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You Won't Believe All The Ways Knowing Two Languages Changes Your Brain!

Research in Neuroscience finds ways being bilingual can be an advantage.

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Many people are bilingual.

More than half of the world's population is bilingual. In the U.S and Canada approximately 20% of the population speaks a language at home other than English. In urban areas these numbers are even higher: about 60% in Los Angeles and 50% in Toronto. If we look at Europe, bilingualism is even more prevalent: According to surveys, 56% of the population across all European Union countries reported being functionally bilingual, with some countries having even higher rates, such as Luxembourg at 99%.

A disadvantage?


Till the 1950s, the general consensus was that bilingualism put a child at a disadvantage, hurting I.Q. scores and slowing verbal development. Learning two languages was thought to be confusing for the child. Recently however, through the work of the psychologist Ellen Bialystok research showing the opposite that the opposite is true has come out.

Mixed results.

During a study in Montreal conducted with French-English speaking children, researchers Peal and Lambert found that bilingual children were superior on most tests, especially those requiring symbol manipulation and reorganization. At the same time verbal skills of bilinguals in each language are generally weaker than are those for monolingual speakers of each language. On picture-naming tasks, bilingual participants were found to be slower and less accurate than monolinguals. Slower responses for bilinguals are also found for both word comprehension and production, even when bilinguals do the task in their first and dominant language.

Better executive control?


What seems to be the main advantage for bilinguals however is that at all ages they seem to demonstrate better “Executive control” than monolinguals. Executive control is the set of cognitive skills based on limited cognitive resources for such functions as inhibition, switching attention, and working memory. It emerges late in development and declines early in aging. A way we can explain this advantage in executive control is through the joint activation model. Fluent bilinguals in fact show some measure of activation of both languages and some interaction between them at all times, even in a context where only one of the languages would be thought to be in use. In fact having to manage two jointly activated languages seems to lead to an enhancement of frontal-posterior attentional control mechanisms and consequently other types of cognitive control could be enhanced this way. In fact Bilinguals do sometimes have an advantage in inhibition, in selection, switching and in sustaining attention as well as and bilinguals an advantage in working memory. It in fact seems plausible that intense and sustained experience has an impact on our minds and brains as functional connections are definitely affected by use.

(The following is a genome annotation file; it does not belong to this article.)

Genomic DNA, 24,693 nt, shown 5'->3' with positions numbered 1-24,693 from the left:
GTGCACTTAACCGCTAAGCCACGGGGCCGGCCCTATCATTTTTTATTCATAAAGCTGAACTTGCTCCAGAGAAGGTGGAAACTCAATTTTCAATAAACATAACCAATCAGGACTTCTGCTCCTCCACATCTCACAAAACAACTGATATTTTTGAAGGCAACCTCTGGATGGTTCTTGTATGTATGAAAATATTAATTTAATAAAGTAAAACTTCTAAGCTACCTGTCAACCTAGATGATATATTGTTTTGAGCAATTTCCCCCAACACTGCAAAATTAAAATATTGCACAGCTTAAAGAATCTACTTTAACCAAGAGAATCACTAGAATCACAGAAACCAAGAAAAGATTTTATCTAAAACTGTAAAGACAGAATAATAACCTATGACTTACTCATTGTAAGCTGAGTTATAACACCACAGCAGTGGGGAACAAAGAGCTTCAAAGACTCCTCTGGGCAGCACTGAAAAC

An overstated advantage?

Angela De Bruine a bilingual Psychology Graduate at the University of Edinburgh after reading about the effects of bilingualism on executive functioning decided to herself look at the research conducted on the topic. How she went about this was to look through the conference abstracts from conferences between 1999 and 2012 on the topic of Bilingualism and Executive control. What she found was that in these conference abstracts about half talked about some kind of bilingual advantage on certain tasks while the other half gave some kind refutation of a bilingual advantage. But what was really surprising was that of the studies reporting an advantage 68% were published while only 29% of those who found a monolingual advantage or no advantage at all were published. These findings while not telling us that there isn't a bilingual advantage do make a point of showing how there might indeed be an overstatement of the Bilingual advantage, especially at a younger age.

Another potential advantage. / Via

While the bilingual advantage in terms of executive functioning, at least with current research, may not be as clear as common perception would seem to tell us, one area where it seems to be strongly favorable is in cognitive reserve. Bialystok in her studies found that adults who speak multiple languages seem to resist the effects of dementia far better than monolinguals. While analyzing hospital records of individuals who had been diagnosed with dementia she found that those who spoke more languages were diagnosed on average 3-4 years later. Could it be therefore that when the brain keeps learning, as it seems to do for people who retain more than one language, it has more capacity to keep functioning at a higher level even in old age? If this were true then, isn’t it enough of a reason to learn more than one language?

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